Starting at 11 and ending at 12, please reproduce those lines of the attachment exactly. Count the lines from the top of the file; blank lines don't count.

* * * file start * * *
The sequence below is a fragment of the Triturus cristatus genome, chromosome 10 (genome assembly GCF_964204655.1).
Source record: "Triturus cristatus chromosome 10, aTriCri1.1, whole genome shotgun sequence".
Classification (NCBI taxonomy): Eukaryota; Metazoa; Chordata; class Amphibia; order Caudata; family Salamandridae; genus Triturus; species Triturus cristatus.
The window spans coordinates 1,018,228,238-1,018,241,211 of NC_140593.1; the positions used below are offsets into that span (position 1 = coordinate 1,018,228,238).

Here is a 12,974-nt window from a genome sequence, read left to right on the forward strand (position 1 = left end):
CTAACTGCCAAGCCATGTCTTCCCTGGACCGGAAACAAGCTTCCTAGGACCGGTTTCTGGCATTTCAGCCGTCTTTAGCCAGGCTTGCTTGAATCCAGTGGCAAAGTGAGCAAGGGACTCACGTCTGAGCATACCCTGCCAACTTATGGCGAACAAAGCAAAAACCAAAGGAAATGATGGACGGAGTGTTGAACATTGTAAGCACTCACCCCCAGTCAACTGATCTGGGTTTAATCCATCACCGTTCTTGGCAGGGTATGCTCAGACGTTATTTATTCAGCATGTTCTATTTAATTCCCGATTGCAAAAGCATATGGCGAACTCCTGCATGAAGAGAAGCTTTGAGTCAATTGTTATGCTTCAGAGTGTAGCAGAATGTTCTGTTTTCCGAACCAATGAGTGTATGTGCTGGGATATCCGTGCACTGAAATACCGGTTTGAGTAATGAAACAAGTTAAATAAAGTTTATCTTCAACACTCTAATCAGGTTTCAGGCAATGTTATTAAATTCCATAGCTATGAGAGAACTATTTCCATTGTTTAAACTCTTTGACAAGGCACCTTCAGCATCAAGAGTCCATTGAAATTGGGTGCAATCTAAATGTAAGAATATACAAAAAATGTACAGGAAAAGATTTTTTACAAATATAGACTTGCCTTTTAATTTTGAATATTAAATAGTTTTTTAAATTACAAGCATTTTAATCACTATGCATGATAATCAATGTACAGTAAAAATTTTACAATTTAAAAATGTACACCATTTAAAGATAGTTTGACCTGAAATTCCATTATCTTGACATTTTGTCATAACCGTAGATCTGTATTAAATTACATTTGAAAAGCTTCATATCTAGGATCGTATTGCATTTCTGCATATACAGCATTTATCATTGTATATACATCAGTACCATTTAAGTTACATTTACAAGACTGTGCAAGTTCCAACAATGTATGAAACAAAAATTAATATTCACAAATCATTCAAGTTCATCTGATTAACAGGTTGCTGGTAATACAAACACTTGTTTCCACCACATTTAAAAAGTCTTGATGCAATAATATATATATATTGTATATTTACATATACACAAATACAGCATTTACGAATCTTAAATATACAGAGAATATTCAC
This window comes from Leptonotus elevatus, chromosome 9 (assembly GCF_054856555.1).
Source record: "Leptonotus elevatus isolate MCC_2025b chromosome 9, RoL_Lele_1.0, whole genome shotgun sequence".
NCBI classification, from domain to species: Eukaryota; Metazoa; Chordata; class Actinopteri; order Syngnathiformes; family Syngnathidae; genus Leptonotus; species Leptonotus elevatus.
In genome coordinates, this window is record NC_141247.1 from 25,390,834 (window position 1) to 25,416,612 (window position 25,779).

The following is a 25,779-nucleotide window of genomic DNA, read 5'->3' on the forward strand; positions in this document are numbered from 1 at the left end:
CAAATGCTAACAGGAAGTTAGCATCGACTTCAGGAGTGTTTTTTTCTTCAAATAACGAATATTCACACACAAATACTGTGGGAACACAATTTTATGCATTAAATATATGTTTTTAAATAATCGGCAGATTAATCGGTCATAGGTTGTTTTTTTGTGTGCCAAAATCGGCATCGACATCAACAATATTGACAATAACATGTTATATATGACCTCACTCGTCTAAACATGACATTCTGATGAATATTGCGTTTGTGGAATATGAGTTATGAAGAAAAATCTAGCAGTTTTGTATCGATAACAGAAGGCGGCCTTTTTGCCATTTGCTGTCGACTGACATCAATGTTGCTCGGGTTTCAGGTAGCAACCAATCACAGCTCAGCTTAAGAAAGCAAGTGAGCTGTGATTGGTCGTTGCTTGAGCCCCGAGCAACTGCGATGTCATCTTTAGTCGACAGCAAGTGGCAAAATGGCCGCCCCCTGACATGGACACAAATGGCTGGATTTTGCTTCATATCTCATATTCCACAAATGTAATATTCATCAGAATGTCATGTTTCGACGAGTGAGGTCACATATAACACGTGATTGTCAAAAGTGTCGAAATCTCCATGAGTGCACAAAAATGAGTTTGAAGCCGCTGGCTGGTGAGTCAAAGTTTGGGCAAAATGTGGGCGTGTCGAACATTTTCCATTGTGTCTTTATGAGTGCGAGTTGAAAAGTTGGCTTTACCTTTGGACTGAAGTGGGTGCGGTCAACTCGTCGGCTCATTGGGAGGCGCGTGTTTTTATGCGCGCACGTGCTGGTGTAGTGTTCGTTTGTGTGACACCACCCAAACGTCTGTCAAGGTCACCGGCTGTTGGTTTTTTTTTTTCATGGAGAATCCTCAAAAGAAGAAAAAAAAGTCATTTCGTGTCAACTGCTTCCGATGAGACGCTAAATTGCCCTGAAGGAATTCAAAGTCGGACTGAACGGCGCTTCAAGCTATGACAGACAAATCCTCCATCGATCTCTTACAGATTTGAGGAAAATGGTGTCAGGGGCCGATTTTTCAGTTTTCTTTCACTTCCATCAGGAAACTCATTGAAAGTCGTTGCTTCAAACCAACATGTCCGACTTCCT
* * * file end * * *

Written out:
The following is a 25,779-nucleotide window of genomic DNA, read 5'->3' on the forward strand; positions in this document are numbered from 1 at the left end:
CAAATGCTAACAGGAAGTTAGCATCGACTTCAGGAGTGTTTTTTTCTTCAAATAACGAATATTCACACACAAATACTGTGGGAACACAATTTTATGCATTAAATATATGTTTTTAAATAATCGGCAGATTAATCGGTCATAGGTTGTTTTTTTGTGTGCCAAAATCGGCATCGACATCAACAATATTGACAATAACATGTTATATATGACCTCACTCGTCTAAACATGACATTCTGATGAATATTGCGTTTGTGGAATATGAGTTATGAAGAAAAATCTAGCAGTTTTGTATCGATAACAGAAGGCGGCCTTTTTGCCATTTGCTGTCGACTGACATCAATGTTGCTCGGGTTTCAGGTAGCAACCAATCACAGCTCAGCTTAAGAAAGCAAGTGAGCTGTGATTGGTCGTTGCTTGAGCCCCGAGCAACTGCGATGTCATCTTTAGTCGACAGCAAGTGGCAAAATGGCCGCCCCCTGACATGGACACAAATGGCTGGATTTTGCTTCATATCTCATATTCCACAAATGTAATATTCATCAGAATGTCATGTTTCGACGAGTGAGGTCACATATAACACGTGATTGTCAAAAGTGTCGAAATCTCCATGAGTGCACAAAAATGAGTTTGAAGCCGCTGGCTGGTGAGTCAAAGTTTGGGCAAAATGTGGGCGTGTCGAACATTTTCCATTGTGTCTTTATGAGTGCGAGTTGAAAAGTTGGCTTTACCTTTGGACTGAAGTGGGTGCGGTCAACTCGTCGGCTCATTGGGAGGCGCGTGTTTTTATGCGCGCACGTGCTGGTGTAGTGTTCGTTTGTGTGACACCACCCAAACGTCTGTCAAGGTCACCGGCTGTTGGTTTTTTTTTTTCATGGAGAATCCTCAAAAGAAGAAAAAAAAGTCATTTCGTGTCAACTGCTTCCGATGAGACGCTAAATTGCCCTGAAGGAATTCAAAGTCGGACTGAACGGCGCTTCAAGCTATGACAGACAAATCCTCCATCGATCTCTTACAGATTTGAGGAAAATGGTGTCAGGGGCCGATTTTTCAGTTTTCTTTCACTTCCATCAGGAAACTCATTGAAAGTCGTTGCTTCAAACCAACATGTCCGACTTCCT